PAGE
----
Constitutional Duties may not be enforceable, yet they cannot be ignored, Madras HCFebruary 16 2019
The Madras High Court recently had occasion to reiterate that Constitutional rights must necessarily be accompanied by respect for Constitutional duties. In this regard, Justice N Seshasayee observed that though Constitutional Duties may not be enforceable, they cannot be ignored.
“The Constitutional rights find its pair in the Constitutional duties or responsibilities. And, he who is conscious of his Constitutionally guaranteed rights and demands it, should also be prepared to submit to performing the Constitutional duties that goes with it.
Time has come for the Courts not just to be a sentinel on the qui vive against State's attempts to invade the Constitutional rights of the citizens, but also against flirting tendencies of the citizens not to abide by their Constitutional responsibilities or duties. The latter may not be enforceable, yet they cannot be ignored.”
To this end, the Court has issued a direction that before permission is granted for the conduct of any public event, the event organisers must provide an undertaking to ensure that public order, religious harmony etc. would not be disturbed during its conduct. The order states,
“… every authority who henceforth grants permission for any meetings or other functions shall obtain a written undertaking from its organisers that he will take responsibility that none of the speakers, while they exercise their right to free speech and expression, will violate any of those aspects/heads on which the State has power to make laws under Article 19(2) of the Constitution, that he would abide by the Constitutional values, and that no picture, cartoons or caricature, poster and every form of visual depiction, depicting any religious symbols or images be used as to hurt the religious sentiments of any religious group, nor shall be put on display anything banned under the laws of India.”
The Court passed the order in a petition challenging the denial of permission to hold a conference on the theme, “Repression is the Democracy?” at Trichy by a social organisation, Makkal Athikaram.
The organisation had previously approached the High Court with the same plea last year. Whereas a single judge dismissed the petition, a Division Bench directed the State authorities to reconsider the application on appeal.
However, even after fresh permission was made to conduct the conference, the State authorities rejected the same citing that the organisation had previously misused permission. A fresh petition seeking the conduct of the event on February 23 this year was thus filed before the Madurai Bench of the High Court.
The State defended its decision to deny permission for the event’s conduct, contending that the organisation’s ideologies posed a threat to public order. It was argued further that the organisation had issued pamphlets and made social media posts which were likely to hurt religious sentiments.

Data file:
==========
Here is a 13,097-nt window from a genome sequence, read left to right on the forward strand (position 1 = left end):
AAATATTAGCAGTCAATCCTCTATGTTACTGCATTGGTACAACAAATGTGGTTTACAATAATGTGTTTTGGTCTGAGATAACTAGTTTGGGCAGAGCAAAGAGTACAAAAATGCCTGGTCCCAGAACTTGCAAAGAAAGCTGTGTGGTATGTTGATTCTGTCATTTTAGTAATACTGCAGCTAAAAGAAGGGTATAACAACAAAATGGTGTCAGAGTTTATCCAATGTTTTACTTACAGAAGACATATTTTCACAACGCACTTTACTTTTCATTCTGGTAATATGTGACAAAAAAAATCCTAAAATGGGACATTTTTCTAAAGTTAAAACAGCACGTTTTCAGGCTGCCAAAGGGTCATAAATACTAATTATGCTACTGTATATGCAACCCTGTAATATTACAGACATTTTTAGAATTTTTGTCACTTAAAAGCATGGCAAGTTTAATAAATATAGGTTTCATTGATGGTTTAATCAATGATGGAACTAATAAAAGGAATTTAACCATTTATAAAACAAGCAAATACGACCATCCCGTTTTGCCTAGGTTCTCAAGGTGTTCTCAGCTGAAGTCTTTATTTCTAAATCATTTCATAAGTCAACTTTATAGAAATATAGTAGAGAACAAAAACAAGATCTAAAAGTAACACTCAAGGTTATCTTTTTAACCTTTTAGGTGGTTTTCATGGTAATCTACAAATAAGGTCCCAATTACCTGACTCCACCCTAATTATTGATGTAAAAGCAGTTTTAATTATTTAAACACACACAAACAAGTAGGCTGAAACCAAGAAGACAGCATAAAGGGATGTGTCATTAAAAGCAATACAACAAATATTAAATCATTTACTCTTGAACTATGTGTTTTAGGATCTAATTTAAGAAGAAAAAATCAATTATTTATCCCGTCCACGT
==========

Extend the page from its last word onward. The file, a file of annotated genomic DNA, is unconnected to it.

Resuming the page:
“Still can free speech be denied, even though it can be regulated?” queried the Court.
The Court answered its query by emphasising that a balance needs to be struck between exercising the freedom of speech and expression and adhering to the reasonable restrictions under Article 19 (2) of the Constitution. The Court emphasised,
“There cannot be freedom of speech if there is no freedom of thought and conscience, and they do not thrive where equality does not prevail.”
The Court also pointed out that both fundamental rights and duties are sourced from the Constitution itself, rather than their being implemented by State regulation.
“If We, the People, have given unto ourselves the Constitution, then it becomes the responsibility of every citizen to protect the Constitution not in fear of any State regulations, but in respect for the Constitution, and in their realisation of this responsibility.”
Therefore, as noted in the order, citizens are not at the mercy of the State to claim their Constitutional rights. Similarly, citizens are expected to respect Constitutional duties even without the threat of State sanction. As noted in the order,
“In a democracy, the line dividing the State and the collective of its citizens is faint. For a citizen to exercise his rights under the Constitution responsibly, he need not look to the State, for he owes his existence not to the mercy of the State, but to the might of the Constitution…
… It therefore, does not require a State intervention to regulate it. It might be that Article 19(2) of the Constitution has empowered the State to make laws to impose reasonable restrictions on the fundamental right to free speech, yet personal responsibility expected of a citizen that he will exercise it within reasonable bounds goes with the very right, even if one were to presume that Article 19(2) does not exist.”
The Court ultimately allowed the petition with a direction that the State authorities reconsider the petitioner’s application to conduct the event, subject to the following conditions i.e.
“(a) That the petitioner takes responsibility that none of the speakers, while they exercise their right to free speech and expression, will violate or infringe any of those heads (on which State has made laws or has power to make laws) under Article 19(2) of the Constitution (each of them should be specifically stated) and that he would abide by the Constitutional values, and that he takes responsibility, for peaceful conduct of the meeting.
(b) That no picture, cartoons, caricatures, posters, and every form of visual depiction, depicting any religious symbols or other images be used in any form as to hurt the religious sentiments of any religious group, nor shall display anything banned under the laws of India.”
Read the order:
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